From Bambi to Frozen: The Deeper Meaning of Disney with Prof Tim Wilson
The British animator and politician, Professor Tim Wilson, was the Temple Society’s December guest speaker.
Prof Wilson started his animation career after seeing Richard Williams’ Oscar-winning ‘A Christmas Carol’ in 1972; then, after a year spent goat-herding in Greece, he contacted the director in hope of a job.
His love of animation took foreground for a couple of years when he helped in various animation studios in London. However, Wilson switched back to teaching as a Theology professor, with the occasional animation on the side, winning a best animation award a few years’ ago with a film called ‘How to be Boss’, an animated lecture about Plato.
The Professor’s talk reflected his life in the sense that it left almost no stone untouched: from the historical importance to the moral significance of animation, we finished the lecture with a much-enriched understanding of one of the most complex and labour-intensive entertainment forms.
https://www.youtube.com/watch?v=h2Si2JA5zyM (at the end of this, he showed how an animated Turkey moves his arm)
We heard how animation started, in a way, with the invention of Faraday’s Wheel in the 19th Century: from this came the zoetrope (1834) – the spinning wheel with slots, through which one looks to see a galloping horse or a man on a trapeze. Whilst still, the wheel shows only single images, yet when in motion the pictures pasted inside the wheel flow into one moving scene. This concept was taken (to great effect) to the camera upon its invention – Muybridge was the first, setting up a line of cameras each with their individual tripwires. Upon walking across his tripwires, each camera would photograph that split-second of his walk – when these pictures are all placed in series, a walking scene has been created or a person’s walk minutely examined.
This concept was played with in true artistic fashion by George Méliès, the creator of various silent films featured in Hugo in 1890 – by fiddling with the sequence, Méliès could make a character disappear and re-appear ten steps away, creating the illusion of magic and demonstrating a primitive form of animation. As such, animation is as focused on timing as it is on drawing.
However, it was McCay, from across the pond, who introduced the portrayal of emotion through animation: the task of the animator is to portray characteristics in a purely visual sense, and McCay’s Gertie the Trained Dinosaur was one of the first to achieve this characterisation showing a drawing that seemed to be thinking as well as moving.
It is with these foundations laid down, said the Professor, that we come to Walt Disney who introduced believability and genuine emotion into animation with feature films. Budget was a big deal for Disney, as shown by their first production of Alice, which was a mix of live-action (cheaper) and animation (more expensive).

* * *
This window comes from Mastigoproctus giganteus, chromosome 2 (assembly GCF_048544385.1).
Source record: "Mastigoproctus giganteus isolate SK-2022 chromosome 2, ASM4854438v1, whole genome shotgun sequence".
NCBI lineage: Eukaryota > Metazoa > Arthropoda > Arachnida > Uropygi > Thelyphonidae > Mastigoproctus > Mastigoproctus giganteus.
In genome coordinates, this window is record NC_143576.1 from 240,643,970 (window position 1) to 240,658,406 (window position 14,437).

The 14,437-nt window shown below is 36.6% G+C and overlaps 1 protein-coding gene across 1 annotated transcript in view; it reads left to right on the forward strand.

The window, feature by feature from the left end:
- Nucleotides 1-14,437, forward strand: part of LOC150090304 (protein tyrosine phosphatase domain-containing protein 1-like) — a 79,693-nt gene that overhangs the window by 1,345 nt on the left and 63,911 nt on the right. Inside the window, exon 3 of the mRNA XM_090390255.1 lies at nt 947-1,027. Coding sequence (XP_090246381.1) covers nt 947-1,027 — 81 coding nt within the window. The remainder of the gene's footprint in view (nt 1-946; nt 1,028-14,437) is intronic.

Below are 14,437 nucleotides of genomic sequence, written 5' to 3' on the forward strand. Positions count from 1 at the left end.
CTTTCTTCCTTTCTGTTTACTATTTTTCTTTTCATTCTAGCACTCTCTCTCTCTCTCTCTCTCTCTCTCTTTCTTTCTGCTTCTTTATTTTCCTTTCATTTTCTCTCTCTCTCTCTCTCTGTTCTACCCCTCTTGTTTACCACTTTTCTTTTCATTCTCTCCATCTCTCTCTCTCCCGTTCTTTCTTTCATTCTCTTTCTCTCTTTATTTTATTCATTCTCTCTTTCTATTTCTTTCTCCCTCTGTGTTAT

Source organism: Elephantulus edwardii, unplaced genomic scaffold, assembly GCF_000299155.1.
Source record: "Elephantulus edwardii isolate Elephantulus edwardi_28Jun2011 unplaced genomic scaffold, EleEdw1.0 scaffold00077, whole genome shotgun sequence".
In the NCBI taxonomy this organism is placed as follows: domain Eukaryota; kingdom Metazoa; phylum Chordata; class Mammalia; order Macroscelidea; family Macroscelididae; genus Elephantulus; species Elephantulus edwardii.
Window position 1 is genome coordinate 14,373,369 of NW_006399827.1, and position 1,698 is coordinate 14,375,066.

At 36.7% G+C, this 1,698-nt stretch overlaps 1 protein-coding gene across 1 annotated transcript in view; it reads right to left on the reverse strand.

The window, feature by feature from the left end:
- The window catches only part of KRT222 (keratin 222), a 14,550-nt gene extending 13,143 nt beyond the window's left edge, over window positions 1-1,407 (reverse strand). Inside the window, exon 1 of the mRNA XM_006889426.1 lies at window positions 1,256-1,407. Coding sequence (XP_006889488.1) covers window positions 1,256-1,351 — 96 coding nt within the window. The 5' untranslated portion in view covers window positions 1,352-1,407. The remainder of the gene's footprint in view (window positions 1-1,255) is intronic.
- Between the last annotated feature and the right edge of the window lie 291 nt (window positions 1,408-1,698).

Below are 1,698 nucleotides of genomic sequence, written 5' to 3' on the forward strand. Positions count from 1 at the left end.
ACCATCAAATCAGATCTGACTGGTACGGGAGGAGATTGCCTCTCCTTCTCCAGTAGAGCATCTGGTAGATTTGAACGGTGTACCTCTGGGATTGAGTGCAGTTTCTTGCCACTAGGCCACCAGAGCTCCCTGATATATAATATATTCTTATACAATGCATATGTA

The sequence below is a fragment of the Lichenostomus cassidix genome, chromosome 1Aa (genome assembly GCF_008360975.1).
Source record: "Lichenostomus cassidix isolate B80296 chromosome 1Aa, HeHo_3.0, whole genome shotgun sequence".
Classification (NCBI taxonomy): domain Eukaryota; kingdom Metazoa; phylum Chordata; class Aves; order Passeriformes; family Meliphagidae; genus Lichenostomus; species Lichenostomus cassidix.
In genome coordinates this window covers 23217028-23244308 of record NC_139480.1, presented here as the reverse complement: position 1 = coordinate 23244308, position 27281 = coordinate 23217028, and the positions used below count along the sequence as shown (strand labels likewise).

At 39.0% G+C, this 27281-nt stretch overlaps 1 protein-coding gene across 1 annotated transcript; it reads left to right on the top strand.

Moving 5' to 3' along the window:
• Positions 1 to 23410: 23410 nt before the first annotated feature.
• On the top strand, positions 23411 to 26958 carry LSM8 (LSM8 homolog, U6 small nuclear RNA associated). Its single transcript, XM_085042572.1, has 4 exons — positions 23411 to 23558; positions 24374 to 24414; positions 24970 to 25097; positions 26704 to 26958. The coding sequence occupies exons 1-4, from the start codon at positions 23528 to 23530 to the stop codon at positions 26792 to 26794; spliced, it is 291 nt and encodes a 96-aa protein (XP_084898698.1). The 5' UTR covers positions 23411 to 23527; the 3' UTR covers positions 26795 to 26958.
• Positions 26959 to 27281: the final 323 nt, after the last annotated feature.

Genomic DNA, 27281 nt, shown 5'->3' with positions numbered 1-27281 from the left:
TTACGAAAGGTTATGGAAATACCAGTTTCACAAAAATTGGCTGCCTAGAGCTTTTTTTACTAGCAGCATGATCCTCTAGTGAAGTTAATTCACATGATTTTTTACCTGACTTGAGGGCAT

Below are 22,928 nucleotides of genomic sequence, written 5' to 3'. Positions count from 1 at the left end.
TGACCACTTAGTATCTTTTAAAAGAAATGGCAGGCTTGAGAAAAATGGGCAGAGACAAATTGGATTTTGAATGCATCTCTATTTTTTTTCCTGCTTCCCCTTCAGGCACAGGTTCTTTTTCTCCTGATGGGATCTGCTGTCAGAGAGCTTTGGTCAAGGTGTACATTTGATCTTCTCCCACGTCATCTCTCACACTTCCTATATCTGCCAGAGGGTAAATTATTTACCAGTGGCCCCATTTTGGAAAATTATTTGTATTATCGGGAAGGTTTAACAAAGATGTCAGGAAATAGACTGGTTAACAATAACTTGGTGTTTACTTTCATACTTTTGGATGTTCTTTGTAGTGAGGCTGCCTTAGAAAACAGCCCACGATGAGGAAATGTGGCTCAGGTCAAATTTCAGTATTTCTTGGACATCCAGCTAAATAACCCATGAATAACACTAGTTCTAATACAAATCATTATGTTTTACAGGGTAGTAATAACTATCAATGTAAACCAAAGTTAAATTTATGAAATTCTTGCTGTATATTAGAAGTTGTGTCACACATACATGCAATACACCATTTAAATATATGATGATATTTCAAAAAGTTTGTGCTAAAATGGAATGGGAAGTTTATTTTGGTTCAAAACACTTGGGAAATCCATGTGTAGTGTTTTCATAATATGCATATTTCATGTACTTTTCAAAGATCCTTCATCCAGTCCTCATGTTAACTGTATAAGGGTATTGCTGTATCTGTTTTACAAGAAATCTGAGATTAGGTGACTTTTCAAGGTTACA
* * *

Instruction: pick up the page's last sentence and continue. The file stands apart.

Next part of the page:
Continuing on to the famous Steamboat Willie, Disney tied a musical soundtrack directly the animation – the same formula for Fantasia. The first film to release a soundtrack and related merchandise was Snow White. It also promoted a clear morality: most animation that Disney creates holds a didactic function – though Disney initially denied this “We like to have a point of view, not an obvious moral…” The feature-length Disney films tell stories that reward good behaviour and punish the bad. There are five Disney virtues: the first is Kindness (such as Cinderella’s kindness to the animals), the second is Perseverance (the prince in Cinderella, for example). The third is Faith, or wish-fulfilment with its obvious connotations of religion – the only overtly religious piece of Disney, (overlooking Christian imagery at the end of Fantasia) is Hunchback of Notre Dame, but this pushes kindness combined with faith, and if Disney is interested in Belief, it is belief itself- and not a belief in a specific person or thing. Belief in self is allied to belief in a higher power. The final one is Family: Aristocats and 101 Dalmatians, for instance, display the ethos that the meaning of family can still be extended, and is not just about blood relatives.
There is, moreover, a heavy Protestant work ethic that is present in Disney films, and the most recent Frozen emphasises the dimension of not trusting appearances, first glimpsed in Gaston in Beauty and the Beast but maybe hinted at in the magical witches of both Mary Poppins and Bedknobs and Broomsticks, who promote family values and patch together relationships that have gone wrong.
Rhian Kerslake, Secretary of the Temple Society
Tim Wilson in his YouTube video